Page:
I'm slowly learning a spicy Sophie does not equal a spicy Bridget, though - she's a lot more honest and so far the increased energy means she just puts 'extra' into whatever you ask. That may be an inherent character thing, or just that I've made less mistakes so far and she just hasn't learned how to Pony yet ;) I struggled with her energy levels last winter, but fingers crossed I feel like this year she's educated enough that I can direct that energy better and she's a lot more confident about it.

And yes, she's sporting another terrible looking clip job. My lines are actually straight this time and tracks are minimal, but the rest of her coat is so long it makes the boundaries look ragged. In another boarding situation I'd probably just opt for a full clip and be done with it.

Anyway, Happy Solstice! Here's to increased daylight and ramping up for 2022 with ever increasing time to ride!

Backyard Stonehenge. The sunset aligns with our trail this time of year. This is from 4pm last night...if the weather stays clear I'll try to get a proper sunset shot down the trail.


Thursday 9 December 2021

Slightly More Detailed Pony Update

 With all the bigger picture things going on, I've kind of been slacking on the in depth pony status updates. Which, for my lovely readers is probably just fine :) For my future self, though, I do like to keep more detailed notes and thoughts here to refer back to later.


Riding was limited last week due to weather and general chaos. 

I've been trying to take a long lunch break and exercise her while it's light out, but my plans still get cancelled when it's raining really hard. This was a 'stay warm and dry in the truck while Sophie just eats lunch' day :)

I've been good about longeing, but with limited daylight hours, I have been not good about tacking up and using side reins. My gut says that's not a huge deal - I think they've served their purpose. She's got a pretty good idea of where her feet and balance needs to be these days. She spends most of her time using her body well or stretching without the reminder of side reins or vienna reins. If she goes back to wanting to be inverted and holding herself like a giraffe, I'll revisit. For now she still lacks balance in the canter but it's coming.

pre ride longe

Clinic - as mentioned, went very well. We had a very similar lesson as last time. A lot of walk/trot transitions and back and forth in the gaits, followed by some leg yield exercises, followed by a little 'jump' course that was just poles and grids on the ground. She's absolutely fine with poles, but I am guilty of just trotting over random ones if someone else sets them, they're not something I set up or regularly work her over. Even so, she was a lot more confident with distances that didn't quite work for her and way more willing to adjust and figure it out. I think she'd probably be a careful little jumper if I ever went that direction.

In general, she was very spicy and forward and leaning on me, which took a lot of getting used to. She's normally very light in the contact and while forward, it's in a rhythm, not dragging you and accelerating. So, I feel like I got too handsy as she was blowing off my seat and running through me. In other circumstances I would have gone back to transitions and spirals, but this was a good experience - it was good to know where the holes are (I may have resorted to using the fence a few times to stop her).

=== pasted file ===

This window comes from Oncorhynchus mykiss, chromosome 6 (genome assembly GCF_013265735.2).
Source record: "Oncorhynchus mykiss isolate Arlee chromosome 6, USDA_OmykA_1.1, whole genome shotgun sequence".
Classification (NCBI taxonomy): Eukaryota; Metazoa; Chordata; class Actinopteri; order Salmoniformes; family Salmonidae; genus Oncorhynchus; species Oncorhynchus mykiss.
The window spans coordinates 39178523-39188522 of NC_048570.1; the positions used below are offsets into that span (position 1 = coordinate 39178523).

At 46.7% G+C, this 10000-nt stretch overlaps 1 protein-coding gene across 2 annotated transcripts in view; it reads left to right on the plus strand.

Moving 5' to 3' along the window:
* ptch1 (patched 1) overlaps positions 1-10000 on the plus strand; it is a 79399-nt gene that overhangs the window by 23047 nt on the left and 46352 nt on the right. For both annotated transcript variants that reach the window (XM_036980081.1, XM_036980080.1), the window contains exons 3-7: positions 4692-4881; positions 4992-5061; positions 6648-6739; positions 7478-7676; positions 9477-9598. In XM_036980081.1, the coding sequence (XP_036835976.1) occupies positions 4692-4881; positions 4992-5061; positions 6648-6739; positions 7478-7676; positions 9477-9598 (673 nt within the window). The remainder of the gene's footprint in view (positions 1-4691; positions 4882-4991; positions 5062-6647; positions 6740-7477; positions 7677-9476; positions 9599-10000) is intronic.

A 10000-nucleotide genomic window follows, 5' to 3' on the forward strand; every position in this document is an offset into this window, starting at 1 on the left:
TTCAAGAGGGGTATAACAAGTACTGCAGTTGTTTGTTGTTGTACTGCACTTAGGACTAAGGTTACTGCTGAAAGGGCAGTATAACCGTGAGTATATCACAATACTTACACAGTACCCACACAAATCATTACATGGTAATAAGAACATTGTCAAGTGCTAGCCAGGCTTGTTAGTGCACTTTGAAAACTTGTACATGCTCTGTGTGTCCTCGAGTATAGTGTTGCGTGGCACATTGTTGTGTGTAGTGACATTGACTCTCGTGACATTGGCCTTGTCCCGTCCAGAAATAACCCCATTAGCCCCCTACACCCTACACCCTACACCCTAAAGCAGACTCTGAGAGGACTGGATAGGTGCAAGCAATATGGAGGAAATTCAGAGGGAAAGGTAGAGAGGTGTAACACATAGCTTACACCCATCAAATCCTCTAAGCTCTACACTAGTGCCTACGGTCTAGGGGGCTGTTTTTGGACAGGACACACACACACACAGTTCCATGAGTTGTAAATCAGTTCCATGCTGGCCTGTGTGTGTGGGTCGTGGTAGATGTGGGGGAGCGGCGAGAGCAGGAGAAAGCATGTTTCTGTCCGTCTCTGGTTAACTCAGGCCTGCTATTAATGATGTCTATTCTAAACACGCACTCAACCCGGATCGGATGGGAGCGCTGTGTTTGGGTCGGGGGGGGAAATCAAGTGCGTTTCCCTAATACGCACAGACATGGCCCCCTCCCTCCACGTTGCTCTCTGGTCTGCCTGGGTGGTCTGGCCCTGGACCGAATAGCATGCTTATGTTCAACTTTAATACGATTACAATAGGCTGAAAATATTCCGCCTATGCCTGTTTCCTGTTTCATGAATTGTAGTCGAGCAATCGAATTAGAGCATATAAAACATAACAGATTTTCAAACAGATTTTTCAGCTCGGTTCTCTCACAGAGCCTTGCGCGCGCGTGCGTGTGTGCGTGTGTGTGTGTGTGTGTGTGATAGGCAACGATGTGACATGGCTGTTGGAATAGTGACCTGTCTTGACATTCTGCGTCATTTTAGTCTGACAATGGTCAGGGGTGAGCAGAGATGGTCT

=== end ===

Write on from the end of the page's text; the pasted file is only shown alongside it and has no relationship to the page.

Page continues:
We finished with a little canter and zero bucking into it. So, that was exciting. Unfortunately I had to miss the second day, but maybe it's just as well - she felt very tired by the end of day 1.

I got so many great shots of my friends riding, but haven't been pulling out the fancy camera and lens for myself. I need to do that!

Vet: We're waiting on more bloodwork to come back. The basic results were normal but we're waiting on a mineral panel too. Vet agreed she's not looking as well as she should be, especially given what I'm feeding. She's also very low on energy as compared to last year. While I appreciate quiet and well behaved, I'm not entirely sure that's who she really is. So she's likely not feeling the best and probably not using her food efficiently, but it could be for any number of reasons. The vet mentioned that with these gradual changes it's often it's a combination of small things rather than one specific big fix, so we start with the easy things (higher protein diet, blood work, mineral panel) then progress. We're currently trying new grain and a supplement for a month, then if the lab results come back normal and she still hasn't made improvements we'll likely investigate ulcers.

I bought a hay net that holds a whole bale and put it up today so hopefully she'll never run out of hay. BUT with Bridget accessing it too, I'm a bit skeptical this is a good idea (or that it will even last 24hrs).

I was given this to try, too. It's active ingredient is spirulina, which I was also feeding Sophie. She finds this much more palatable, but it is also 2x the price for equivalent grams/day of plain spirulina so unless it works miracles I'll have some reservations about using it long term :)


I just haven't had time and daylight to keep two horses in work. Thank goodness for the Bridgets of the world who happily go for a ride whenever you can fit them in. I miss her and feel guilty about letting her sit, but she seems pretty happy to just eat dinner and be groomed most days. I cross my fingers next winter we'll have a lighted riding space and this won't be a thing.